Monday, May 7, 2012

Upcoming Show and Furious Studio Production

Shanna Wheelock,  Downeast potter, sculptor, and weaver, presents a solo exhibition of multi-media works featuring "Razed", a seven-foot ceramic installation commemorating the lost factory industry of Lubec.

Lubec Landmarks
June 1-19, 2012
50 Water Street, Lubec, Maine
Gallery Hours: 10 a.m. - 4:00 p.m. Thursday-Tuesday
(closed Wednesdays)

Opening Reception
Saturday, June 2, 2012
2:00-4:00 p.m.  

"Lubec Landmarks, Inc. is a non-profit organization founded in 1995 to restore and maintain the McCurdy smokehouse complex, and to preserve the region’s maritime and fishing heritage to the benefit of the town and visitors seeking to understand the commercial and cultural significance of the herring smoking and sardine canning industry in Lubec." (excerpt from their website)

 Over 330 clay shingles in nine different sizes have been made for the installation sculpture that will be featured at the Landmarks show in June. The sculpture will be installed on-site during the week preceding the opening.

Some slab work pieces for the show. What I love most about the "column vessels" is their fragility despite appearing so sturdy. The texture was created by pressing an authentic defunct Lubec factory shingle into the clay. The jug on the left features a hand-carved herring.

Following along the shingle theme, I also made a smaller wall piece. The mini shingles are each textured with an authentic Lubec factory shingle.

 Carved sake cups (with herring theme) to match the sake bottles that I made two weeks ago.

Bisque ware is piling up! 
I plan to do a major glazing marathon next weekend and hopefully will soon after have all outstanding orders filled and shipped so that I can fully focus on the Landmarks show.

 The past few days I have been tethered to my cave. Well, not literally but metaphorically. It seems that I have barely seen the light as I saunter from kiln, to table, to wheel, to clay pile. I have been in one of those focused tunnel-vision sort of artist modes as deadlines loom. The reality of being a production potter and exhibiting artist is smacking me upside the head. There is no such thing as an eight hour workday; I don't put down the tools when the clock strikes 5:00. Still, it is not drudgery. I love what I do and am thankful for passion and inspiration that keeps me in the studio from sunrise until bedtime.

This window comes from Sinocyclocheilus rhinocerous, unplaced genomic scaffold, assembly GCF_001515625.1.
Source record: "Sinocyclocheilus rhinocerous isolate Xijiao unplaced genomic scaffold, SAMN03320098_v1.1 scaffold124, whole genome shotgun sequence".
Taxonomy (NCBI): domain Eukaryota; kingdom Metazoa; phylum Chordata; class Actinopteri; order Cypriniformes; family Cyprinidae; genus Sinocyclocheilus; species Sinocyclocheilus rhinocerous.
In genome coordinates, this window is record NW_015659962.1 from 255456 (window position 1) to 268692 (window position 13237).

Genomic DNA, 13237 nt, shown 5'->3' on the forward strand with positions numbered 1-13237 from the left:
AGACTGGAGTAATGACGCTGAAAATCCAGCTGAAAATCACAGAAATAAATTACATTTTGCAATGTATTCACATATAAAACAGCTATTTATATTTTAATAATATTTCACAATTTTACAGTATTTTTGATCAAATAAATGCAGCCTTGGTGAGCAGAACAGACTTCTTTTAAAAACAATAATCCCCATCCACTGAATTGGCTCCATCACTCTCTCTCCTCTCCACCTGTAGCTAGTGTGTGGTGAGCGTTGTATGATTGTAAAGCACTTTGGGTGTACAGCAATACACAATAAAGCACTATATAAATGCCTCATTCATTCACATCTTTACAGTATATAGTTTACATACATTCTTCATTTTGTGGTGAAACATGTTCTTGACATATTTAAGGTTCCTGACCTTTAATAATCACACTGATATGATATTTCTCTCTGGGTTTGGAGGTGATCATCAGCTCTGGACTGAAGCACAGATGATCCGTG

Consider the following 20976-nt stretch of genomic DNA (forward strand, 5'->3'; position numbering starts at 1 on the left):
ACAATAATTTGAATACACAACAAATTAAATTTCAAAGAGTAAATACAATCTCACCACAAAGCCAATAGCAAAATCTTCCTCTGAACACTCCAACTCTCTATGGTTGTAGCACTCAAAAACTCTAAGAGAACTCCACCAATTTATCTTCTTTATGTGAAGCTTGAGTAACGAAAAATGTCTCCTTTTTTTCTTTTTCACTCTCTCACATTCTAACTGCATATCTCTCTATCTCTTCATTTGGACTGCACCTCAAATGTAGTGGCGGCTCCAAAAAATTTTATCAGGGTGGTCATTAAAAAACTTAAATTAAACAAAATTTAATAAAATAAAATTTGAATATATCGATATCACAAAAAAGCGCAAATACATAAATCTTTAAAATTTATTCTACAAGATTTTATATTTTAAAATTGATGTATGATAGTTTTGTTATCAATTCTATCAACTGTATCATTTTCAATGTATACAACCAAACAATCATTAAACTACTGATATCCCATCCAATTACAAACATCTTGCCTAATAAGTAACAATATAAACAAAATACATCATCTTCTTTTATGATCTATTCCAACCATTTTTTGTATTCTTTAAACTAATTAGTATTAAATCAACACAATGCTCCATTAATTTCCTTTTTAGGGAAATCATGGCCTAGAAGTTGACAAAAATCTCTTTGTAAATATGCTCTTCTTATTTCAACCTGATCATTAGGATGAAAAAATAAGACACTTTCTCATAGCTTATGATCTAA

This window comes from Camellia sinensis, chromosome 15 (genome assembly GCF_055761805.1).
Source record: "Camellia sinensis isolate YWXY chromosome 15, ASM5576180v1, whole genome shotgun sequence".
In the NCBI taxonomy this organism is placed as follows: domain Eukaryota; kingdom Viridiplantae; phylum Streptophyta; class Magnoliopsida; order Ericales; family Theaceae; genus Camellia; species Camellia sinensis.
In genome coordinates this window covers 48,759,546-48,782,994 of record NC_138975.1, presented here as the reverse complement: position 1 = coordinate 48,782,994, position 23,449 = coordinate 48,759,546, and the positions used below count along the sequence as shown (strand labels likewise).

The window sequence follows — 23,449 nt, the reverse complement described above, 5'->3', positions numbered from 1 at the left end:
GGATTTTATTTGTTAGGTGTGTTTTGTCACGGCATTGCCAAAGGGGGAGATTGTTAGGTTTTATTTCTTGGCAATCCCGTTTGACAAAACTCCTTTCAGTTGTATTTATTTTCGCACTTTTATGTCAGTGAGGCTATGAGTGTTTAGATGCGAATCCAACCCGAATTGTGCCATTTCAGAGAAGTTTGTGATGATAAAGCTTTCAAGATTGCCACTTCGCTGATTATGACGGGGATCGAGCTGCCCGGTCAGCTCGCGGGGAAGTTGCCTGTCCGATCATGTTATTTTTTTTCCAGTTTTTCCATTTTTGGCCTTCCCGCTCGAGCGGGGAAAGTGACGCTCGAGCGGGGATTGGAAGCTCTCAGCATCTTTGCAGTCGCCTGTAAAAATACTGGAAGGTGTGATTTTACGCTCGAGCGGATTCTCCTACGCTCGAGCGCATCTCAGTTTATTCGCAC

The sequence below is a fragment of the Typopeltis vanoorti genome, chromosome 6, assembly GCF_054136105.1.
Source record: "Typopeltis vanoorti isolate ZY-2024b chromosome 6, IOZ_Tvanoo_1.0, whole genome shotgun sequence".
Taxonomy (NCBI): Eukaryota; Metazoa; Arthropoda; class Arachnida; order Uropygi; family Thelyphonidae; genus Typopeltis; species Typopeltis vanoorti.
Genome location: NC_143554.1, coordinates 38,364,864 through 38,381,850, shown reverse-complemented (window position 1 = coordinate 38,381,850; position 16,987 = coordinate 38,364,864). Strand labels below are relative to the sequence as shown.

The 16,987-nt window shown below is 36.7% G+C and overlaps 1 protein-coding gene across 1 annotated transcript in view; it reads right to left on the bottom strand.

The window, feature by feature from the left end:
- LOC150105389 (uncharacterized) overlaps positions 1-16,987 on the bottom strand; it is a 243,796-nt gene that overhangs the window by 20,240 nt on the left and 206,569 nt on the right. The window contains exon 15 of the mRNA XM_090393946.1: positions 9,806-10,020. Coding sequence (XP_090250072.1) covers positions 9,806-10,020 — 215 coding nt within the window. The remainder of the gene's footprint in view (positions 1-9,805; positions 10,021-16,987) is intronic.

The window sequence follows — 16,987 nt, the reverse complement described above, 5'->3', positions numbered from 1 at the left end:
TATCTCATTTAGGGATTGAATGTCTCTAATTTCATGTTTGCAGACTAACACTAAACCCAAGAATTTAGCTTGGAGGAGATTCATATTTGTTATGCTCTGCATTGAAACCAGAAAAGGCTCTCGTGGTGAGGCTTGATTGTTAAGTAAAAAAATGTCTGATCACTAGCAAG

I am breathing easier since pressing and cutting the 300+ shingles for the installation, but still, they all need to be fired and then finished with a stain or paint. I hope to have the remainder of the shingles fired by mid week and a test sample done so that I can make a final decision on the finished surface treatment. It's six of one, half dozen of another as far as time involved. Either way, it will be a frenzied mess as I near toward the finish line.

I have taken to making slab-formed vessels in the shape of columns. The texture on these mini replicas mimics the cedar shingle grooves found on the larger installation piece that I have been working on. The seven foot sculpture will be quite hefty. When finished, I estimate that it will weigh upwards of 150 lbs or more. The column vessels, ranging in height from six to sixteen inches, are on the other hand, quite delicate. They have a sturdy and stable appearance, but in the hand, possess a fragility that defies their symbolism.

I have been enjoying the carving, too. I love to carve into clay but since the production pottery has picked up I seldom find time to do it. What I have discovered is that the artist and the potter in me is always present when either is at the forefront. For example, when creating pottery, the artist in me wants to individualize each piece even though production tends to be about creating multiples of the same item. On the other hand, when sculpting, I tend to gravitate toward multiples of the same item, like with my grenade sculptures or the current installation piece that involves over 300 smaller components, all of which are essentially the same item. I just find it interesting how these two parts of my personality overlap and that never, it seems, that the potter and the sculptor do part.

The cave is warming now and I will begin my studio session with a few thrown items. I will try out my new hydrobats and spend some time carving onto items that I threw this past weekend. Then onto the less glamorous business-related paperwork types of things. Gorgeous day brewing outside, birds are singing, sun shining. Though tethered to cave, I will perhaps open the doors wide and enjoy the warmth of spring.


Eileen said...

Love the carved pieces! I can understand balancing the need to do the production work (if nothing else, to pay the bills!) and the desire to do creative, individual pieces. I've done production line type "art" work and it sucks the creativity right out of you, but people buy it and it keeps the doors open so you can do the creative stuff, too.


Thanks for the comment, Eileen. I thought that about the pottery - refused to become a production potter, but I must say, I have fallen in love with it! It is a challenge balancing both the artwork and the pottery. There are never enough hours in the day!!!!